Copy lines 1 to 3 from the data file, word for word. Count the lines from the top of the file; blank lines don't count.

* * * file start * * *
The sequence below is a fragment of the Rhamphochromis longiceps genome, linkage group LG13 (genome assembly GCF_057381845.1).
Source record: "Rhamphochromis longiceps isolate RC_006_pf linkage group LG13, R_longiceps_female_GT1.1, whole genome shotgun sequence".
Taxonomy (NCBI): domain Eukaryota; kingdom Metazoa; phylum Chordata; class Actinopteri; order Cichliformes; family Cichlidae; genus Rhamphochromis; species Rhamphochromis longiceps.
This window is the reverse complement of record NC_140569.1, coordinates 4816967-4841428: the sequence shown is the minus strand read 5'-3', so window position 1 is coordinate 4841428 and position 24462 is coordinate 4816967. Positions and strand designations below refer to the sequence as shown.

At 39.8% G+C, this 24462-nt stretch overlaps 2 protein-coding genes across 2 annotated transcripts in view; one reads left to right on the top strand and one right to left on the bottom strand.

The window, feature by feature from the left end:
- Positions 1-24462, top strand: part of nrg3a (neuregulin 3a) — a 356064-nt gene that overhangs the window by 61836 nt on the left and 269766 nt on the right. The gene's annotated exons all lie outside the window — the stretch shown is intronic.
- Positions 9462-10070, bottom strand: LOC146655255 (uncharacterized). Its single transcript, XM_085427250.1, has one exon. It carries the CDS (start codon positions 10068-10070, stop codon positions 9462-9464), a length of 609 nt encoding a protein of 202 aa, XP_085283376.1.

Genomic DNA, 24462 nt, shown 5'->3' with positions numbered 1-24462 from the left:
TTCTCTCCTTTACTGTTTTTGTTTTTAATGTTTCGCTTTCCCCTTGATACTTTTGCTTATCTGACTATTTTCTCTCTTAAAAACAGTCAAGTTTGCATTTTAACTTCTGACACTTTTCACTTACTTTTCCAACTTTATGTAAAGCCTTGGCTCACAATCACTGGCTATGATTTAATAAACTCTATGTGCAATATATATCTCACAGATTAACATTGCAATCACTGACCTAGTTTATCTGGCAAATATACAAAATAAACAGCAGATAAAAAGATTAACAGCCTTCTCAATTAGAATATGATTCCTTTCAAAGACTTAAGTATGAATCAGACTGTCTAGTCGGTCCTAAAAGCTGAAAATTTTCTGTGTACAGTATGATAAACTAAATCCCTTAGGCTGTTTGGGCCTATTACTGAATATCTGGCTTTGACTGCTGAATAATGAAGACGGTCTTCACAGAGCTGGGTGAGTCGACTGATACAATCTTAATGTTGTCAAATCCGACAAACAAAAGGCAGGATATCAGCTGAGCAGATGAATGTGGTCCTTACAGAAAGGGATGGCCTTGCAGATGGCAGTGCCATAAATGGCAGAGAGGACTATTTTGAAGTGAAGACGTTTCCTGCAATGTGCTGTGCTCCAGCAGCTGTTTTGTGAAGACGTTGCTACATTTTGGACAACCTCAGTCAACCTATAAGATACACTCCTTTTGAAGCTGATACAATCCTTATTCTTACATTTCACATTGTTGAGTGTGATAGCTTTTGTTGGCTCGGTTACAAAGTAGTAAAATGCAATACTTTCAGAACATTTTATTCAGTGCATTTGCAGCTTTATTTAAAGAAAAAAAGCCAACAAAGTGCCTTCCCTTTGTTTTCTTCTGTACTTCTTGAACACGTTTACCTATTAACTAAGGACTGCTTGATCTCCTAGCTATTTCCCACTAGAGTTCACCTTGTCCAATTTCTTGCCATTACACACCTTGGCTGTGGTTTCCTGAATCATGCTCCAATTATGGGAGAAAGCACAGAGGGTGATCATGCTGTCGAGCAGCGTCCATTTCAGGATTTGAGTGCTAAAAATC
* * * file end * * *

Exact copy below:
The sequence below is a fragment of the Rhamphochromis longiceps genome, linkage group LG13 (genome assembly GCF_057381845.1).
Source record: "Rhamphochromis longiceps isolate RC_006_pf linkage group LG13, R_longiceps_female_GT1.1, whole genome shotgun sequence".
Taxonomy (NCBI): domain Eukaryota; kingdom Metazoa; phylum Chordata; class Actinopteri; order Cichliformes; family Cichlidae; genus Rhamphochromis; species Rhamphochromis longiceps.